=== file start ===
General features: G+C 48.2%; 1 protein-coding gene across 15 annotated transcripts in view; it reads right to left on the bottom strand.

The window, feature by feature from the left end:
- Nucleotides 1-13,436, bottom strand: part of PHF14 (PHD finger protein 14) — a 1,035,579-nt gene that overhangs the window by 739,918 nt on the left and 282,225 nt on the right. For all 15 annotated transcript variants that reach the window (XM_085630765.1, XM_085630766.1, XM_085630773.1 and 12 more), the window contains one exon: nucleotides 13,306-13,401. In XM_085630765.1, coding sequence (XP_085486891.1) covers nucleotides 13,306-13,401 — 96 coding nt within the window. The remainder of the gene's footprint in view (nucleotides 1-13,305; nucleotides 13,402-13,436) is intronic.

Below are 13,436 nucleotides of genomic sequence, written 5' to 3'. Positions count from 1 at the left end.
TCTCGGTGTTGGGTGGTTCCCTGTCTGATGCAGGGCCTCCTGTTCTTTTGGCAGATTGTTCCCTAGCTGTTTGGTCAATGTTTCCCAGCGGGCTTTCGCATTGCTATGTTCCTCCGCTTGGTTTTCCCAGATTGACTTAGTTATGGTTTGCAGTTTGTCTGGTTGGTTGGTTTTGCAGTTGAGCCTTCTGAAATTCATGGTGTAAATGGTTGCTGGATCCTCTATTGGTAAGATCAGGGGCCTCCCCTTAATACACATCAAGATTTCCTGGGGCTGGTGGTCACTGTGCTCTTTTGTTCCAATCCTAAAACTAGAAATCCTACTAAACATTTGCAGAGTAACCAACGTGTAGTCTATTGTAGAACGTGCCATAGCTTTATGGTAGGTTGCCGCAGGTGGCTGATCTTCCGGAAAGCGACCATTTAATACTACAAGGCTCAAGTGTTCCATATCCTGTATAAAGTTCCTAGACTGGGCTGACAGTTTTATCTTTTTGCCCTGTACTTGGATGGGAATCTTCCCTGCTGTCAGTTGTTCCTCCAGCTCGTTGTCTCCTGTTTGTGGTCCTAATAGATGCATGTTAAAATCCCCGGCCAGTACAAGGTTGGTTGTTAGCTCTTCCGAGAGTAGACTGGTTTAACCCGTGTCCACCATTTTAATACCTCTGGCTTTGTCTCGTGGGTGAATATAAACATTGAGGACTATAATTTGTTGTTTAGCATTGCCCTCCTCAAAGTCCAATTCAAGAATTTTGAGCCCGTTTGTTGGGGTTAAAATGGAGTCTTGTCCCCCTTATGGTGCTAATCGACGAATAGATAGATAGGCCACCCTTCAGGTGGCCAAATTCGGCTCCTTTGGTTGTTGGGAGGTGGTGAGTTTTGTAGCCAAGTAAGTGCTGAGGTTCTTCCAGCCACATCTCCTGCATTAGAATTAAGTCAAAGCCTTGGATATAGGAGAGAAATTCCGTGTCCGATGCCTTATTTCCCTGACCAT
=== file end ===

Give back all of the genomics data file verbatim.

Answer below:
General features: G+C 48.2%; 1 protein-coding gene across 15 annotated transcripts in view; it reads right to left on the bottom strand.

The window, feature by feature from the left end:
- Nucleotides 1-13,436, bottom strand: part of PHF14 (PHD finger protein 14) — a 1,035,579-nt gene that overhangs the window by 739,918 nt on the left and 282,225 nt on the right. For all 15 annotated transcript variants that reach the window (XM_085630765.1, XM_085630766.1, XM_085630773.1 and 12 more), the window contains one exon: nucleotides 13,306-13,401. In XM_085630765.1, coding sequence (XP_085486891.1) covers nucleotides 13,306-13,401 — 96 coding nt within the window. The remainder of the gene's footprint in view (nucleotides 1-13,305; nucleotides 13,402-13,436) is intronic.

Below are 13,436 nucleotides of genomic sequence, written 5' to 3'. Positions count from 1 at the left end.
TCTCGGTGTTGGGTGGTTCCCTGTCTGATGCAGGGCCTCCTGTTCTTTTGGCAGATTGTTCCCTAGCTGTTTGGTCAATGTTTCCCAGCGGGCTTTCGCATTGCTATGTTCCTCCGCTTGGTTTTCCCAGATTGACTTAGTTATGGTTTGCAGTTTGTCTGGTTGGTTGGTTTTGCAGTTGAGCCTTCTGAAATTCATGGTGTAAATGGTTGCTGGATCCTCTATTGGTAAGATCAGGGGCCTCCCCTTAATACACATCAAGATTTCCTGGGGCTGGTGGTCACTGTGCTCTTTTGTTCCAATCCTAAAACTAGAAATCCTACTAAACATTTGCAGAGTAACCAACGTGTAGTCTATTGTAGAACGTGCCATAGCTTTATGGTAGGTTGCCGCAGGTGGCTGATCTTCCGGAAAGCGACCATTTAATACTACAAGGCTCAAGTGTTCCATATCCTGTATAAAGTTCCTAGACTGGGCTGACAGTTTTATCTTTTTGCCCTGTACTTGGATGGGAATCTTCCCTGCTGTCAGTTGTTCCTCCAGCTCGTTGTCTCCTGTTTGTGGTCCTAATAGATGCATGTTAAAATCCCCGGCCAGTACAAGGTTGGTTGTTAGCTCTTCCGAGAGTAGACTGGTTTAACCCGTGTCCACCATTTTAATACCTCTGGCTTTGTCTCGTGGGTGAATATAAACATTGAGGACTATAATTTGTTGTTTAGCATTGCCCTCCTCAAAGTCCAATTCAAGAATTTTGAGCCCGTTTGTTGGGGTTAAAATGGAGTCTTGTCCCCCTTATGGTGCTAATCGACGAATAGATAGATAGGCCACCCTTCAGGTGGCCAAATTCGGCTCCTTTGGTTGTTGGGAGGTGGTGAGTTTTGTAGCCAAGTAAGTGCTGAGGTTCTTCCAGCCACATCTCCTGCATTAGAATTAAGTCAAAGCCTTGGATATAGGAGAGAAATTCCGTGTCCGATGCCTTATTTCCCTGACCAT